e-mail us
Young nuns find strength in numbers


At 31, Sr. Meg Coursey is by far the youngest member of her religious order, the St. Joseph Sisters of Springfield, Mass. No one had entered the order for more than a decade before her arrival five years ago and no one has entered since.

Sr. Heidi King, 28, is the youngest member of her order, the St. Joseph Sisters of Nazareth, Mich. A convert to Catholicism nine years ago, she will profess her temporary vows in July. There have been no other candidates since she entered in 1998.

One might wonder how young women like these cope in what many consider a dying way of life. Yet Coursey and King show no signs of anxiety. Nor was there evidence of alarm among the other 390 sisters, all under the age of 50, who met June 14-16 at Loyola University in Chicago for a multi-congregational conference titled “Gathering Voices for the Future.” Indeed, the mood was so upbeat, it contrasted vividly with pictures of grim-faced U.S. bishops on the front pages of every newspaper in the country during the same days the sisters were meeting.

Said Coursey, “I know what I’m doing doesn’t make any sense on paper, and as permanent vows get closer, it gets kind of scary. But I do not believe I’ll be the last member of this order. If you’re doing what you should be about, if you’re faithful, it will work out.” What Coursey is currently “about” is teaching English as a second language at a job-training site in Holyoke, Mass.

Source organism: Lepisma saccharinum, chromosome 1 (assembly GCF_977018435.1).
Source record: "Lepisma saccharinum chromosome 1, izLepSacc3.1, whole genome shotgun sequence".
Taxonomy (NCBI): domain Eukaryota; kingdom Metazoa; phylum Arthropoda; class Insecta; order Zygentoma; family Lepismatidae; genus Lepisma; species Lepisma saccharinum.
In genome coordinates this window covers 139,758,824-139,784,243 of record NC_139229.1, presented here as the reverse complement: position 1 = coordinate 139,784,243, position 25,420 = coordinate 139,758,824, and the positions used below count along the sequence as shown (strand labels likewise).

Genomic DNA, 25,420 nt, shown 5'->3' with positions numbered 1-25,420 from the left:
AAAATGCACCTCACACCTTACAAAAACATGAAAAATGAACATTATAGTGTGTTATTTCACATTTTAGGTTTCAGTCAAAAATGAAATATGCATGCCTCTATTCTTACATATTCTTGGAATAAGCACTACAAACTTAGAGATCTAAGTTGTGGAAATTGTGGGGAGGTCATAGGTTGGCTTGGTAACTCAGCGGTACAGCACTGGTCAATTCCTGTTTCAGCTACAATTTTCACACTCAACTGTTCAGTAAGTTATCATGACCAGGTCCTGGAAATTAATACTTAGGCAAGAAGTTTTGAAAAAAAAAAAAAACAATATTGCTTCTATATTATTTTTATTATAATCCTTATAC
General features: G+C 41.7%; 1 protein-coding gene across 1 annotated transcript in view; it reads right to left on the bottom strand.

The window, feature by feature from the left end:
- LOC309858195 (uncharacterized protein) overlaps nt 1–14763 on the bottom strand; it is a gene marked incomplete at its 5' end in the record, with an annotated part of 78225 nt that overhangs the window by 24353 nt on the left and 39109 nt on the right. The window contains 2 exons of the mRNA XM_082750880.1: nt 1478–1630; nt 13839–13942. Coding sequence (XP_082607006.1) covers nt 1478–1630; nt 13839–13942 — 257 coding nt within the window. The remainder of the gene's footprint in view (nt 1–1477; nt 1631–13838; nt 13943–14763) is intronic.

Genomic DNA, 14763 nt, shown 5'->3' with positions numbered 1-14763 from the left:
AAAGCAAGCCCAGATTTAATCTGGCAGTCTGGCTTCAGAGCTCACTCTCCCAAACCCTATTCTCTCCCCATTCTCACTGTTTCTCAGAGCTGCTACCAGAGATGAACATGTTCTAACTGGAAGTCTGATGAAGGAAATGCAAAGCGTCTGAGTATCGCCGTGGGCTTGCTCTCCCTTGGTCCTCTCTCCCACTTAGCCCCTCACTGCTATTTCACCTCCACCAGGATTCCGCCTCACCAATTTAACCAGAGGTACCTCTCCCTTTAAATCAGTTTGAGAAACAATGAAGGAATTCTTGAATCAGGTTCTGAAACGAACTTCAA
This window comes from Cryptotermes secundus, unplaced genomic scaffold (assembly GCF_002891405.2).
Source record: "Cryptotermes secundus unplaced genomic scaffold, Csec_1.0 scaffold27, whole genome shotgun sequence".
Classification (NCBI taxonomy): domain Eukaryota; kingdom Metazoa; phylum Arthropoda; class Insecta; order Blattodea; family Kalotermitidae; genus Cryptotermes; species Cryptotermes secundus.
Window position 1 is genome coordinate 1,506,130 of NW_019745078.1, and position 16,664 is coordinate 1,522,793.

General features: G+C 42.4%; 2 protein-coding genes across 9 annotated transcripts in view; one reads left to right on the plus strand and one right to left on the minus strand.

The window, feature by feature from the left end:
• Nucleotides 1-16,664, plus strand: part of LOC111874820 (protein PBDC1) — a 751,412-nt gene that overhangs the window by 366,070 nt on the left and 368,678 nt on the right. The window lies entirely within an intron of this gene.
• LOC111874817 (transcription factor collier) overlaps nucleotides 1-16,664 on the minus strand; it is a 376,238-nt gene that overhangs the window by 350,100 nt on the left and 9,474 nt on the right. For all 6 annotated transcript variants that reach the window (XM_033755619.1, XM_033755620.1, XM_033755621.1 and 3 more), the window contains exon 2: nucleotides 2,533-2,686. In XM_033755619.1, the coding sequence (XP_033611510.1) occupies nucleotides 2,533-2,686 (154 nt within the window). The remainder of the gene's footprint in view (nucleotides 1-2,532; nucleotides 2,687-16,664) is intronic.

King, who was not raised in any religion, read news accounts of Catholic sisters working in inner cities when she was in high school and felt drawn to that life. After graduation, she went through the program for adults wishing to join the Catholic church, was baptized and earned a degree in elementary education at the University of Michigan. Since entering the order, “my commitment to serve has deepened,” she said. “It’s for real, and professing the vows will make it public.”

Both Coursey and King consider themselves modern, liberal Catholics and both favor the ordination of women. “I want women to be ordained before the church makes priestly celibacy optional,” said King. “If it’s the other way around, they’ll have enough male priests and women will never get in.” Similar support for women’s ordination and calls for greater openness in church decision-making were voiced by many during conversation at the conference.

The nearly 400 young sisters (along with another 150 older sisters in attendance) represented some 115 religious communities. The idea of promoting intergenerational and intercommunity discussion originated with three sisters who met over the Internet in the mid-1990s. Two previous, smaller conferences, held in 1995 in Wisconsin and 1999 in Pennsylvania, led to the creation of a newsletter, Giving Voice, aimed at younger sisters from many congregations. Notre Dame de Namur Sr. Kristin Matthes, one of the original organizers, said young sisters, numbering two or three in congregations of 300 or more, can easily become marginalized. “We needed to get together to share ideas,” she said.